For your students, as young people, is being involved in an international festival a big thing for them?
They’re all aged 19-20 with a couple of mature students so it’s a big deal, they have to audition and show the ability to use their bodies in a certain way because it’s performance without words so they’re having to try a whole new technique and style.
It must be exciting to do theatre that practices without the barrier of language.
Yes, it has to be an international piece, and the Poles are very well read. When we did Don Quixote there, people were coming up to us and saying ‘Oh you did this bit and that bit’ and I was thinking, if we’d done it here to an English audience would we have had that same level of understanding? I don’t know.
As a director of street theatre, the importance of the environment must make it extremely different to traditional theatre. Do you have a preference?
I don’t think that it’s a case of preference but it’s very different. I would encourage anyone who is non-traditional performance based, any artist, to think ‘what can I do with this?’ Mostly spaces lend themselves to dance but it’s harder to get theatre in there or performance based installation without making the audience anxious or nervous, thinking ‘what are they going to do?’.
So being part of a wider festival such as the London Literature Festival perhaps makes street theatre such as Inferno 2010 more accessible to an audience who aren’t used to this type of performance. Do you think that street theatre will eventually become more popular as part of modern theatre?
Ironically it might be a bonus that’s come out of global warming! We’ve got these hotter seasons that are less wet. There’s also the fact that our indigenous population is changing, and so cultural benefits come out of that.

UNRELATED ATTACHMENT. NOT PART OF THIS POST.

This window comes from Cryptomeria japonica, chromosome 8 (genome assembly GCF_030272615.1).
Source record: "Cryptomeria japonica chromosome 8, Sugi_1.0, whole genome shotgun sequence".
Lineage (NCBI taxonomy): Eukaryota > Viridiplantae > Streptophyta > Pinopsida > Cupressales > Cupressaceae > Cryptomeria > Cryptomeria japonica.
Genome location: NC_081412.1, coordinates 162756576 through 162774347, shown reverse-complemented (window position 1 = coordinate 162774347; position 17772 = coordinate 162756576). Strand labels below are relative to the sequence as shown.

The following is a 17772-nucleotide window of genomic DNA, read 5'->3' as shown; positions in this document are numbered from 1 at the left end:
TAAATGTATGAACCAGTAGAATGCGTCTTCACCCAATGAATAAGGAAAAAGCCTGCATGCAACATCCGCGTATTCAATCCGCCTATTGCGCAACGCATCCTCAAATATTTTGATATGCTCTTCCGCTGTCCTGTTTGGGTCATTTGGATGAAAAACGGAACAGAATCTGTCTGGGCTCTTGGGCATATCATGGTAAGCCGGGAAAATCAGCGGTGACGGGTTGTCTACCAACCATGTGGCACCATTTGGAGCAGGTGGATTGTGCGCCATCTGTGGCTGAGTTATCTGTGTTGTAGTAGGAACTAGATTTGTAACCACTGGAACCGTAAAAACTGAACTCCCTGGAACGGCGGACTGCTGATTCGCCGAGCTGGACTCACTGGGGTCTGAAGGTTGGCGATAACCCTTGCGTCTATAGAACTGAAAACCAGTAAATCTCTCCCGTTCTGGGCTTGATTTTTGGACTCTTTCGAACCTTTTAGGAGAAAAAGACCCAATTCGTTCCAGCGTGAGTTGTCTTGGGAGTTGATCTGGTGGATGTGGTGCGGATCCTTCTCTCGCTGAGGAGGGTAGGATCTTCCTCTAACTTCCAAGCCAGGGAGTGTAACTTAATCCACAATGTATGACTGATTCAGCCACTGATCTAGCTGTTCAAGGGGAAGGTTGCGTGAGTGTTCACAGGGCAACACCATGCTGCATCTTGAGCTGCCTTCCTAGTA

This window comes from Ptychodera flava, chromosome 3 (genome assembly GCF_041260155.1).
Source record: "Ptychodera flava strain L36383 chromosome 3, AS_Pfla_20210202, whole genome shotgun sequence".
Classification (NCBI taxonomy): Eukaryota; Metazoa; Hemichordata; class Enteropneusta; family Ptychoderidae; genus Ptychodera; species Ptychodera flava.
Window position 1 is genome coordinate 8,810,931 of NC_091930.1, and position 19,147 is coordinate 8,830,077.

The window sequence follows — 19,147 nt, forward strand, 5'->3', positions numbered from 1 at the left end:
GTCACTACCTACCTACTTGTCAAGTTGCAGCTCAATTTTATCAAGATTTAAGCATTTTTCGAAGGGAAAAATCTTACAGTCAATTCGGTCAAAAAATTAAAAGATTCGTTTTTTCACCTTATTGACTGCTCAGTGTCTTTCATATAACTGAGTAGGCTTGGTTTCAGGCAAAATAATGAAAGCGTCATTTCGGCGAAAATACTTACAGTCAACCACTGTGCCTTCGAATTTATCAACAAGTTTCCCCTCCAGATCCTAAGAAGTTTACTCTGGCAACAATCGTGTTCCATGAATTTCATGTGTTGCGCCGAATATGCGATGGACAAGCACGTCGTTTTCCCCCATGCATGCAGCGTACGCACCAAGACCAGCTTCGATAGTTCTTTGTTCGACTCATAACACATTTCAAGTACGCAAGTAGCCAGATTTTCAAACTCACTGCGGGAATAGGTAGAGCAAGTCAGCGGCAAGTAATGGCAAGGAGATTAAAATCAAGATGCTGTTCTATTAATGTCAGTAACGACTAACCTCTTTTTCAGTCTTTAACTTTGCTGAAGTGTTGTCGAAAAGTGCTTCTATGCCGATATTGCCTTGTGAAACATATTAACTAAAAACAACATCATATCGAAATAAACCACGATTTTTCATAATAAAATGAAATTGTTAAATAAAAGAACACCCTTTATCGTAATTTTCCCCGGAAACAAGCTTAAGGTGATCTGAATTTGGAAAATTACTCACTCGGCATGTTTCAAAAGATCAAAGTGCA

Absolutely, the arts are becoming much more experimental. So to finish, what does it mean for you and your students to be part of Southbank’s London Literature Festival?
It’s a huge treat. The students initially thought the term Literature was not for them, as whilst they read a lot of texts and plays they don’t necessarily read a lot of novels. But I think what’s really good is that they’re thrown in at the deep end and it’s a different context for us. It’s very exciting and we’re very pleased that Tamsin asked us.
I must admit, I didn’t know what to expect from Benjamin Zephaniah’s performance at Queen Elizabeth Hall, so I attended with an open mind.
Before Zephaniah took to the stage, he was introduced by Leman Sissay. Eager to introduce Zephaniah, Sissay came onto the stage before his cue, much to the amusement of the audience. Sissay gave the most enthusiastic introduction I had ever encountered, grinning from ear to ear as he sang Zephaniah’s praises.
Then Benjamin Zephaniah took to the stage. Visually, Benjamin Zephaniah doesn’t strike you as a star… well not the type that adorns the pages of Heat magazine every week. He introduced himself using his full name – Benjamin Obadiah Iqbal Zephaniah. He joked that his name gets him ‘stopped at every airport.’ This was one of a few jokes Zephaniah used to not only introduce himself, but also to warm the audience up.
His first poem, ‘This is Me’ sent a shiver down the spine as he repeated ‘this is me’ like a chorus, which echoed as it bounced off the walls. Throughout his performances of his different poems, his inflection leaps between West Indian and his native Birmingham. Sometimes it was hard to comprehend what he was saying; as he was speaking so fast the brain struggled to keep up as his words ran into one another.
One thing that was not lacking from his performance was passion. This was shown through his animated performance. Whether he was poking fun at race relations in ‘The Men from Jamaica are Settling Down’ (based on the style of Martin Luther King’s ‘I Have a Dream’ speech), or commenting on some men’s flawed view of masculinity in ‘Man to Man’, Zephaniah’s every move and facial expression helps him to convey his point to the audience.
Speaking of the audience, for some reason I had the idea that I would be the youngest person there. This thought was destroyed as I had a look around in the auditorium. There was a nice mix of people, all ages (some quite a bit younger than myself), all enjoying the show.
An evening of ‘cultural intercourse’ indeed. (His words, not mine.)